Terry Gross

Russia expert Fiona Hill warns that American democracy is under attack — from within.

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TERRY GROSS, HOST:

This is FRESH AIR. I'm Terry Gross. I'm going to start today's show with a scene from the 1944 classic film noir "Double Indemnity."

(SOUNDBITE OF FILM, "DOUBLE INDEMNITY")

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DAVID BIANCULLI, HOST:

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DAVID BIANCULLI, HOST:

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TERRY GROSS, HOST:

In 1991, attorney Anita Hill testified that Supreme Court nominee Clarence Thomas had sexually harassed her when he was chair of the Equal Employment Opportunity Commission and she worked there as an adviser to him.

Dear Evan Hansen star Ben Platt admits to being anxious. He frequently worries about the past and also about what's to come, but there's one place where his anxiety tends to subside.

"Being on stage, for me, is kind of the antidote to that," Platt says. "That's the place where my mind is the most quiet."

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TERRY GROSS, HOST:

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TERRY GROSS, HOST:

It's been nearly 20 years since B.J. Novak first took the stage as a stand-up comic. He still remembers the date: Oct. 10, 2001, less than a month after the Sept. 11 terror attacks.

It was a tough time to be telling jokes and Novak was inexperienced. His set bombed.

It took him three months to get back on stage after that show. But when he did, he booked five shows in a single week, vowing to himself that he wouldn't let a single show be a referendum on whether or not he should continue.

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TERRY GROSS, HOST:

Copyright 2021 Fresh Air. To see more, visit Fresh Air.

DAVID BIANCULLI, HOST:

This is FRESH AIR. I'm David Bianculli, in for Terry Gross.

DAVID BIANCULLI, HOST:

This is FRESH AIR. I'm David Bianculli, professor of television studies at Rowan University, sitting in for Terry Gross. Actress Jean Smart is nominated for two Emmys this year. One is for starring in the comedy series "Hacks," as a comic whose career is in decline. The other is for her supporting role in the drama "Mare Of Easttown," as the mother of Kate Winslet's character. Her comedic timing was obvious in the hit '80s sitcom "Designing Women," and in the early 2000s, when she won two Emmys for her guest-starring role on "Frasier."

Pulitzer Prize-winning author Colson Whitehead does extensive background research whenever he works on a book. For his latest novel, Harlem Shuffle, that meant learning how stolen items get "fenced."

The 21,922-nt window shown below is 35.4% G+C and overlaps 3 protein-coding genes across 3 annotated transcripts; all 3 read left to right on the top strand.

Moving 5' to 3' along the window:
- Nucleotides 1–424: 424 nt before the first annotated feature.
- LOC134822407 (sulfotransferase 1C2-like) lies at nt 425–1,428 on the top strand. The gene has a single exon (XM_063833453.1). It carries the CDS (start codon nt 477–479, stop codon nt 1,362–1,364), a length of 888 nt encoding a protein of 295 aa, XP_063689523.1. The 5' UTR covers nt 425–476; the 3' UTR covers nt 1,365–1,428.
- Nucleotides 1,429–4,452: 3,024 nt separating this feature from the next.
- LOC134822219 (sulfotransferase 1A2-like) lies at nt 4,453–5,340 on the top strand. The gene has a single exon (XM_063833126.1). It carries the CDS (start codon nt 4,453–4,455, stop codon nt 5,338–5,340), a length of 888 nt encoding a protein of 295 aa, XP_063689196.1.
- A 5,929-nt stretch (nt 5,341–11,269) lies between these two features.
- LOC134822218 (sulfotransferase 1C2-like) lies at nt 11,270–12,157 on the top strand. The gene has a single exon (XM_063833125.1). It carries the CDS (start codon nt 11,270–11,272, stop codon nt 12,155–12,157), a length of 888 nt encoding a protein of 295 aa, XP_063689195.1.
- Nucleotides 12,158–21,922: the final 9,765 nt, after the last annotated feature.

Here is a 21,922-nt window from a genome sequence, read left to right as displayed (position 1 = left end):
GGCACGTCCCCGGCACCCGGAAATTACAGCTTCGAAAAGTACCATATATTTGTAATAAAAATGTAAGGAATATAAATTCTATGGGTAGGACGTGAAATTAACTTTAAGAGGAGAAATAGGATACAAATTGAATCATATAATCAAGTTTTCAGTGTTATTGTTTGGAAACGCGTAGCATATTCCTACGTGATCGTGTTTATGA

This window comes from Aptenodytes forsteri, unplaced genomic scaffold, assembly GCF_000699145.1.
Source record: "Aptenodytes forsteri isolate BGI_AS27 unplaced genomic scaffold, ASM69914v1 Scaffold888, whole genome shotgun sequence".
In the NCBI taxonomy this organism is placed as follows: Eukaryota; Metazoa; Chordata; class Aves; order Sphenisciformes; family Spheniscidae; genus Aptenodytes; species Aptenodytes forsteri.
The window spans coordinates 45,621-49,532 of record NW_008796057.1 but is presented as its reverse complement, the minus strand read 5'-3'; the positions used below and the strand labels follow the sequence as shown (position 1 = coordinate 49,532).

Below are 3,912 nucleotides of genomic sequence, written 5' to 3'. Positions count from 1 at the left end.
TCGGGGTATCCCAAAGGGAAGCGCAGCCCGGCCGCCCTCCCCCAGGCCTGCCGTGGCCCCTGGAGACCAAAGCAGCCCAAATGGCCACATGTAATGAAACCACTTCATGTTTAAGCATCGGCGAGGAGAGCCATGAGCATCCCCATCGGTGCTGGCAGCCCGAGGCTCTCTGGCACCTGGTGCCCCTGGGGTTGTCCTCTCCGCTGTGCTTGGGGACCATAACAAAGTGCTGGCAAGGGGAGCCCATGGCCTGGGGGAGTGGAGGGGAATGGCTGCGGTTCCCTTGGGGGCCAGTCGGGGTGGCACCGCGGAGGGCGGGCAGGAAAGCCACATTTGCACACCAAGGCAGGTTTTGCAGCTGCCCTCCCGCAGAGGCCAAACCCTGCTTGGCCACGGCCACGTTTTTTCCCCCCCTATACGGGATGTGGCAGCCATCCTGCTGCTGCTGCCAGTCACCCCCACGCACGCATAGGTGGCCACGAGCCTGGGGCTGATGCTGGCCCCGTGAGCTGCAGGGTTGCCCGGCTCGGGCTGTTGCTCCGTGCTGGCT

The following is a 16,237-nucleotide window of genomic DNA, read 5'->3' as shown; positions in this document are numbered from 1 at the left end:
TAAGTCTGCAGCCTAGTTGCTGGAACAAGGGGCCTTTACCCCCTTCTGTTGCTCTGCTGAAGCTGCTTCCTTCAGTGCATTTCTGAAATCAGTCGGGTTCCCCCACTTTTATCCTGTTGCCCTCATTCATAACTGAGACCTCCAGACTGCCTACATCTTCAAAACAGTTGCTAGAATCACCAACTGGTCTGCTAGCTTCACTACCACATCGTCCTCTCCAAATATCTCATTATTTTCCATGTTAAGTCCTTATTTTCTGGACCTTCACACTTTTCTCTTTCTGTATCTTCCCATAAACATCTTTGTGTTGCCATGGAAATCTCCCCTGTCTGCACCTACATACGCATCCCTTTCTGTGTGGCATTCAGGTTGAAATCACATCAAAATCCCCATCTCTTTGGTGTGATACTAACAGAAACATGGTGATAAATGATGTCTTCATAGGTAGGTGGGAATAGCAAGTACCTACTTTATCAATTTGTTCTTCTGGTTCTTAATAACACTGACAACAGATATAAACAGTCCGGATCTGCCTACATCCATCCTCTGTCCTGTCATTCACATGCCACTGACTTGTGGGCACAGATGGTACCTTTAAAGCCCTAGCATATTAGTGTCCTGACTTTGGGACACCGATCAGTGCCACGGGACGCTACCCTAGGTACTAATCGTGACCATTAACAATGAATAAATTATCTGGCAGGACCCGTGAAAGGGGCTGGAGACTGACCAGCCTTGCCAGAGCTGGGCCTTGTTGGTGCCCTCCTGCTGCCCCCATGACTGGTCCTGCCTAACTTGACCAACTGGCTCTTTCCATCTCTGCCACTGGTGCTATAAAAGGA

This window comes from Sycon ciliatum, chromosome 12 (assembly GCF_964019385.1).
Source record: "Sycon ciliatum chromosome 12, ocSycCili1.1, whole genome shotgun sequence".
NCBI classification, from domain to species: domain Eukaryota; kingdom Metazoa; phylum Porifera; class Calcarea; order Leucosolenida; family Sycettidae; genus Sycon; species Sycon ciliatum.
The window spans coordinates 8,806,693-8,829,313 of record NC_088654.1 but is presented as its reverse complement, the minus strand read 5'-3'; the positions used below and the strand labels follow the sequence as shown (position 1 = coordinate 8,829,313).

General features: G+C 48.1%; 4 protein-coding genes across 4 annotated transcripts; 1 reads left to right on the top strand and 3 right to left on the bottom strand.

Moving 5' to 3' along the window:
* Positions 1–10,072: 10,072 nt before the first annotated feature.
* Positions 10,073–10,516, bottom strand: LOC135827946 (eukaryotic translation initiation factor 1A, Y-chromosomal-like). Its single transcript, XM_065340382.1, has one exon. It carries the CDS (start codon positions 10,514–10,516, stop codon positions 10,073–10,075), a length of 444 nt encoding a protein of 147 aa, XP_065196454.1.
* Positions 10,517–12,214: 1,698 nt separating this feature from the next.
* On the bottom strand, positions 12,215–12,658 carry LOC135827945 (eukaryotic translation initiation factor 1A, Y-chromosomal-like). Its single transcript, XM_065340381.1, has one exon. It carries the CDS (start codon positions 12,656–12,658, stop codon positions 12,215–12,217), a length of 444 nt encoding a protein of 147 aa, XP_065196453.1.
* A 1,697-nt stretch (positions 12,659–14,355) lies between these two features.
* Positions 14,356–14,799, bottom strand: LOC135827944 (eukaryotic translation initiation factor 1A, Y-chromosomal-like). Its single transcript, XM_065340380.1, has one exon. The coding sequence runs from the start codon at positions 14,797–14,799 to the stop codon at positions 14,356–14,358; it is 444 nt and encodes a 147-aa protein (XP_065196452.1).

"There's not a lot of literature about fences," Whitehead says. "But there is actually a book ... [that's] a sociological a study about these guys in the Midwest in the '60s, and one of the first things that struck me was their description of [the fences] being a wall between the straight world and the crooked world."

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TERRY GROSS, HOST:

Copyright 2021 Fresh Air. To see more, visit Fresh Air.

DAVID BIANCULLI, HOST:

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DAVID BIANCULLI, HOST:

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TERRY GROSS, HOST:

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TERRY GROSS, HOST:

TERRY GROSS, HOST:

This is FRESH AIR. I'm Terry Gross.

My guest, Ahmir "Questlove" Thompson, has made his directorial debut with the new documentary "Summer Of Soul." Questlove co-founded The Roots, which is, among other things, the house band for "The Tonight Show," where Questlove serves as the music director. He describes his new film as his chance to restore history.

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Actor Sandra Oh grew up in a mostly white suburb of Ottawa. Her parents were South Korean immigrants. "I socialized myself to be as comfortable as possible in a white world," she says.

It wasn't until she left home for Montreal and Toronto and then, eventually, Los Angeles that she started meeting other artists of color.

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DAVID BIANCULLI, HOST:

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DAVID BIANCULLI, HOST:

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DAVID BIANCULLI, HOST:

CNN chief international correspondent Clarissa Ward can't stop looking at the bruise on her arm. It's a reminder of her harrowing escape last week from Afghanistan.

At the end of a trip reporting on the fall of the Afghan government, Ward found the Kabul airport thronged with people desperate to leave the country. She and her crew held hands and formed a chain, but when the gate to their flight opened, the crowd closed in upon them.

Human beings are programmed to approach pleasure and avoid pain. It's an instinct that dates back millions of years, to a time when people needed to actively seek food, clothing and shelter every day, or risk death.

But psychiatrist Anna Lembke says that in today's world, such basic needs are often readily available — which changes the equation.

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TERRY GROSS, HOST:

DAVE DAVIES, HOST:

This is FRESH AIR. I'm Dave Davies, in for Terry Gross. Tony Bennett, the singer Frank Sinatra called the best in the business, is retiring from performing at the age of 95, after eight decades on stage and in clubs. Earlier this year, it was announced he had Alzheimer's disease, diagnosed five years earlier, but he'd continue to perform. His last performance was just two weeks ago with Lady Gaga in sold-out shows at Radio City Music Hall.

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